These two components are essential for TEFL courses because you can learn the theory online and do the practical side in the classroom. Quality language schools with good pay and conditions will not hire people unless they attended a course that had teaching practice. You can only practice teaching in a classroom, hence the primordial importance of component 2 in hybrid TEFL courses.

So can hybrid TEFL courses replace online and four-week courses?

EBC thinks they can so we started offering one in 2007. A few other companies have similar offerings.

Hybrid TEFL courses can certainly replace online TEFL courses as the latter are the equivalent of learning from a book with the answers in a section at the back.

Quote from a discussion about physical (four-week) versus online only TEFL courses.

Well, with a physical one you actually get experience. With an online one you don’t, and there are many different providers so they won’t all be the same quality. And no, the original price doesn’t mean it will be good – it just means some gullible people have more money than sense. It doesn’t even mean they sell any at that price; how often do they have these amazing sales?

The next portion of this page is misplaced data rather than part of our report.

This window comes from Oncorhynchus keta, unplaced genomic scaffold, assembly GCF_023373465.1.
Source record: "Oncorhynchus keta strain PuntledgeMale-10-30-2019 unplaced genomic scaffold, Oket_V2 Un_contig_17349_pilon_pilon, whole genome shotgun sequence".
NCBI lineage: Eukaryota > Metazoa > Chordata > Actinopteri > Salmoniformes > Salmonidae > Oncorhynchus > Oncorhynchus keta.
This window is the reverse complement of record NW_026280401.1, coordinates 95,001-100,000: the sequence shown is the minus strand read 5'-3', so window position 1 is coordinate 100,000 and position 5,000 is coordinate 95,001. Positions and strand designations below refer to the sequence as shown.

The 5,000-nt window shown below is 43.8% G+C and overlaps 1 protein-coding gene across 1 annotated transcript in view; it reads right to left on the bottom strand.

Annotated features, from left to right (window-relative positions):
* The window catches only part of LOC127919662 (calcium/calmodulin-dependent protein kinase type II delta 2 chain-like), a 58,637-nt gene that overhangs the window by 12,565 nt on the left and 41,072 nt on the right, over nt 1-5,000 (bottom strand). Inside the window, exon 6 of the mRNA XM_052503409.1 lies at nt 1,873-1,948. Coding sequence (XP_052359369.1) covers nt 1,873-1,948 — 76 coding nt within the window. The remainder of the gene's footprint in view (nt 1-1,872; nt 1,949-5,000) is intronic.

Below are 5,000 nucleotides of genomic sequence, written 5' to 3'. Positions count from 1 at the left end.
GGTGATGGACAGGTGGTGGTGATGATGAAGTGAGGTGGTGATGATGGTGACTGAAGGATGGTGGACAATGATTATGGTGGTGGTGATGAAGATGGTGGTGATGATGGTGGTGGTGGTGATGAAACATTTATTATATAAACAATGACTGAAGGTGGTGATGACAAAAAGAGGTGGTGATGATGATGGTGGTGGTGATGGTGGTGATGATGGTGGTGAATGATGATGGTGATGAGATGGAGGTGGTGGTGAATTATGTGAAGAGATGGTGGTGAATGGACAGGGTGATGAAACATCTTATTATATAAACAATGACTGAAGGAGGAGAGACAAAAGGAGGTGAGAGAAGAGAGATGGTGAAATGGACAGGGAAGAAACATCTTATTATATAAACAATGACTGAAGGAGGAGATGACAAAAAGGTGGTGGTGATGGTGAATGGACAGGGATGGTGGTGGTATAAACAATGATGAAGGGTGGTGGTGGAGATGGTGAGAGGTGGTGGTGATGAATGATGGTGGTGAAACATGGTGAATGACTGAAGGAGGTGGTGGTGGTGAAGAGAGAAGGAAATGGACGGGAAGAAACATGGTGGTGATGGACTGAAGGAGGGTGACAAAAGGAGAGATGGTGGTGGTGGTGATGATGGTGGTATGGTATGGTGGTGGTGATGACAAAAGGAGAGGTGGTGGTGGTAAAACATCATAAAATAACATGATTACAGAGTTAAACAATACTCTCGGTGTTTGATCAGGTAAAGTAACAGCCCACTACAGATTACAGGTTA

What are the drawbacks of hybrid TEFL courses?

The first is British Council (BC) requirements. Most language schools in all countries have a great deal of respect for the BC. It is the only organisation in the world that has standard, published requirements for teaching English.

Their requirements for acceptable and credible TEFL certificates state that:

  1. The course must have a minimum of 100 contact hours (hours with a teacher/trainer).

  2. The course must have at least six hours of observed teaching practice.

  3. An official, public domain examination board or university must accredit the training school running the course.

By their nature, hybrid TEFL courses are likely to fail on two counts. Less than 100 contact hours and the training organisation’s accrediting body. The latter for reasons of either not being accredited or having a fake/pretend accrediting organisation.

The second is a question of perception. Hybrid TEFL courses are still, rightly or wrongly, viewed as inferior. Language schools still ask for a TEFL certificate that includes teaching practice. Good schools will not hire online only TEFL certified people.

Hybrid TEFL courses

EBC started its hybrid TEFL course in 2007. About 18 months later UCLES launched theirs. Since then a few more have started as well.